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Learnings from migrating ShopStyle to Jamstack (2015 to present)

By Steve Sewell

Ecommerce websites need to be fast. But with so many technology choices out there, how do you know which is right for you? Read below to find our learnings, problems, and solutions of migrating ecommerce sites to a headless commerce architecture.

In 2014, we had an interesting predicament at ShopStyle. We had a massive monolithic codebase powering our entire tech stack - the user facing website, APIs, data ingestion, search... the list goes on. The tech was getting dated and difficult to work with, the site was slow and overly coupled, and releases were a hectic combo of praying, cursing, and tended to take forever. We wanted to improve the situation, but did not know exactly what to do next.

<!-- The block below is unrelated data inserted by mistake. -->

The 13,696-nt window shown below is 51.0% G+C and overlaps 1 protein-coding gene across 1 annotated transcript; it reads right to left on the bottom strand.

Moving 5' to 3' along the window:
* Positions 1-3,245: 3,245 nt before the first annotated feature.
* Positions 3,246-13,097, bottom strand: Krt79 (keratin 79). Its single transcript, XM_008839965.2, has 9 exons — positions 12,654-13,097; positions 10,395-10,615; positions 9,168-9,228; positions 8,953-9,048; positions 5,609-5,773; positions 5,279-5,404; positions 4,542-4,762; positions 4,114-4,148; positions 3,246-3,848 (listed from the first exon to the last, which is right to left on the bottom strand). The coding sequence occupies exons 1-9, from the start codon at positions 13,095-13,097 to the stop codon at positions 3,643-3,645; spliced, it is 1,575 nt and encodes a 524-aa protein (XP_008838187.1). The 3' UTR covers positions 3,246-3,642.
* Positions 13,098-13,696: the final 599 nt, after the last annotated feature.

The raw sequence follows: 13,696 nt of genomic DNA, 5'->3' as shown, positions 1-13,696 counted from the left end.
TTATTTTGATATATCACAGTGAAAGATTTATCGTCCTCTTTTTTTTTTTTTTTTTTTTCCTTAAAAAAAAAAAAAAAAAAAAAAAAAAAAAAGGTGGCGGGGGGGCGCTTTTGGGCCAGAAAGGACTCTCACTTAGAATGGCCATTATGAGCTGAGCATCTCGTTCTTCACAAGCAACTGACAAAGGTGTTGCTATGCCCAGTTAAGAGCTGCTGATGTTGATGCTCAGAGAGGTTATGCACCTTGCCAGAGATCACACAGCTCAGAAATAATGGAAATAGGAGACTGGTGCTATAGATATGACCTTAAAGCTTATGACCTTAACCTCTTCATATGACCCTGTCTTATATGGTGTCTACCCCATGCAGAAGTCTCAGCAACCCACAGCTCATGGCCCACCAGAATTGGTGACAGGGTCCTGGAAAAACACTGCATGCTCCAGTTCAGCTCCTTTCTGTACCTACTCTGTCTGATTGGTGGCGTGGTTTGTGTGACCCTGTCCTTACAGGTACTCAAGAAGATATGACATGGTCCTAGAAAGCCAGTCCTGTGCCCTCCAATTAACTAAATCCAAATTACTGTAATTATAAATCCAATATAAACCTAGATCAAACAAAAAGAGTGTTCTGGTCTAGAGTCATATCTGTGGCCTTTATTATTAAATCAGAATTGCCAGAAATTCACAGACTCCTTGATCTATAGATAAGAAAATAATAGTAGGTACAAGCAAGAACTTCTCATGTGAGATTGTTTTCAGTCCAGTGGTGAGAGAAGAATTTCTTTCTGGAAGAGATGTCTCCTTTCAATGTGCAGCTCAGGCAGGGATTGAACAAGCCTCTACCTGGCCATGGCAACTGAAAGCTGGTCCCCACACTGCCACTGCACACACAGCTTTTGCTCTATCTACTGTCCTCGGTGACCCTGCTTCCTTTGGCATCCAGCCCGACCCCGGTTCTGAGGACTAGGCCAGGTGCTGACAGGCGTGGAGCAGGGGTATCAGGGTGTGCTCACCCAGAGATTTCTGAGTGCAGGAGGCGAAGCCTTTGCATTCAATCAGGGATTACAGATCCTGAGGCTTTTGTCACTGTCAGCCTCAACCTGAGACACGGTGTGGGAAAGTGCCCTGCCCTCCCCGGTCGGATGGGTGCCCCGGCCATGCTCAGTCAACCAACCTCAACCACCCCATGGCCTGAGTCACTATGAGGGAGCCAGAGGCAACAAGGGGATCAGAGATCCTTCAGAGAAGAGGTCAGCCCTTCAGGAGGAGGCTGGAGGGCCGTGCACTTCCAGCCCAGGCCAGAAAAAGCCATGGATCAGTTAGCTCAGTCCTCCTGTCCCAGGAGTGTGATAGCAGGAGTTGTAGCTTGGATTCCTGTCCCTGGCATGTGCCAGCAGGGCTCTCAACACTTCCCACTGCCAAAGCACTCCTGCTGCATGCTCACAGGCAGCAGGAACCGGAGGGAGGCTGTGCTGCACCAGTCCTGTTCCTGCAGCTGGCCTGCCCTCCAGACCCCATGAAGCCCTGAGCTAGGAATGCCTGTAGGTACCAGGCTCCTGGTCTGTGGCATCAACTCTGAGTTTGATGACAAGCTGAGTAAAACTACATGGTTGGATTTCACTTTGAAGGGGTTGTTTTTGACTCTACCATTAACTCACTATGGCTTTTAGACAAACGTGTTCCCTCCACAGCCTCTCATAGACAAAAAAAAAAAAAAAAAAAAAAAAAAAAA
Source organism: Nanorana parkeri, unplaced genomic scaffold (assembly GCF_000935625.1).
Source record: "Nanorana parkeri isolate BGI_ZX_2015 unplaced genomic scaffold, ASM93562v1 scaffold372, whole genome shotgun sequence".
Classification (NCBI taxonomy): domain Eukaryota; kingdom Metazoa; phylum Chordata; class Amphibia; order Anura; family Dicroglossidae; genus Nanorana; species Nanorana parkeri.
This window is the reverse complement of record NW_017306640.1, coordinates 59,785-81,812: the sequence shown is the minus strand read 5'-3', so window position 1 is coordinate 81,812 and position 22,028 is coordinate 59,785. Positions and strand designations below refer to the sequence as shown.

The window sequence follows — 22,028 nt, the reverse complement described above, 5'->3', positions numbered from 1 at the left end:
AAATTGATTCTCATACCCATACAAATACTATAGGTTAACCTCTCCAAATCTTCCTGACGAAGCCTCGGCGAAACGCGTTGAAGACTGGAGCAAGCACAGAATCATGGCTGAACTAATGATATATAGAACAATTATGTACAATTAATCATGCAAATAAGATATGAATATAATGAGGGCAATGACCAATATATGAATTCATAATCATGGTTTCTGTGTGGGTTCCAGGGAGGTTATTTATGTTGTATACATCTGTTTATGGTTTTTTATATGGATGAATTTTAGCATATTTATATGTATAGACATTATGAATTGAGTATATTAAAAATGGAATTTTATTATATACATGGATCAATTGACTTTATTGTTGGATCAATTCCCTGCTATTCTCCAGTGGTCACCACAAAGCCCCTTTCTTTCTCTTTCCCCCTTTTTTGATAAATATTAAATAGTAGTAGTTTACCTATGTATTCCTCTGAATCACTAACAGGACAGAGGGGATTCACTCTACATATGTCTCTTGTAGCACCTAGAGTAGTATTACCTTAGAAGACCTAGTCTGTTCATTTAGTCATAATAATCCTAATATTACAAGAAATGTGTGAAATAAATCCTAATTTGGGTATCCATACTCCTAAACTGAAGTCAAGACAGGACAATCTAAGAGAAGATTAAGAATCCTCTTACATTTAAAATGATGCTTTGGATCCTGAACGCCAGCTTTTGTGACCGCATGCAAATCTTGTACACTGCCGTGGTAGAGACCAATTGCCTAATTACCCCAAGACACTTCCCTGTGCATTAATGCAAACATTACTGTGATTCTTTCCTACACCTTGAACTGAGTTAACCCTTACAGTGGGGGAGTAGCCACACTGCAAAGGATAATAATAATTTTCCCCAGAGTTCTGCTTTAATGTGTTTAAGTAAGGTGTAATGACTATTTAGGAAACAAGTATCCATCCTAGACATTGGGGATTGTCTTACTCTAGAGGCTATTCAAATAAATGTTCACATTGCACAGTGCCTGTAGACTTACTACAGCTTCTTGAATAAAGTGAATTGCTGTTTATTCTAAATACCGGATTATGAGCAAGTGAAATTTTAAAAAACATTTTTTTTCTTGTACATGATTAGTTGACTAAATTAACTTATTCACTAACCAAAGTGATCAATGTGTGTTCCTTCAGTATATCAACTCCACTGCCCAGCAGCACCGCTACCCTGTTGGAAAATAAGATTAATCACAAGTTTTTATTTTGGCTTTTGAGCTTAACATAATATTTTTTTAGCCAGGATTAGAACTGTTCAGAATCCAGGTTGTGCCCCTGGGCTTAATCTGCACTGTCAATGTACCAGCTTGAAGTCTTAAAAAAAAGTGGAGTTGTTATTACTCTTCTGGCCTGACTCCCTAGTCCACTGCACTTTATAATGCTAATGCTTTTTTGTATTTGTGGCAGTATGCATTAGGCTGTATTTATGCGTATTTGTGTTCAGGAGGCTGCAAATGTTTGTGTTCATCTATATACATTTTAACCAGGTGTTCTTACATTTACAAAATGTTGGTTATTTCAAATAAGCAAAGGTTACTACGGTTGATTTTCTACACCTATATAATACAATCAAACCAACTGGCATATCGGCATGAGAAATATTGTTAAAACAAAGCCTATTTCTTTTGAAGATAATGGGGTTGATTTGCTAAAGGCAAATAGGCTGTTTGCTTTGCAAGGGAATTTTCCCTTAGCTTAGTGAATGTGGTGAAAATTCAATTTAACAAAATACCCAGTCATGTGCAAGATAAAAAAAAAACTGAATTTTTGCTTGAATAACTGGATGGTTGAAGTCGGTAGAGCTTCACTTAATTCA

Tip: We suggest reading this updated article about Jamstack CMS.

When we first discovered AngularJS (then just called Angular) it was love at first sight. Simple, declarative templates with magical state powers. The code example below shows that Angular was new and unique, clearly ahead of everything else at the time.

After lots of research and testing, we decided to migrate ShopStyle's frontend to Angular.

Some key goals were:

  • Development efficiency. Need to be able to produce new code fast
  • UX. Users need to have a good experience on our site
  • Performance. Pages need to load fast
  • SEO. Critical to our traffic at the time, Google must like our site

Next we did what every excited developer does with shiny new toys, we started building! We got the boilerplate setup, started filling in the content, all was smooth, at first.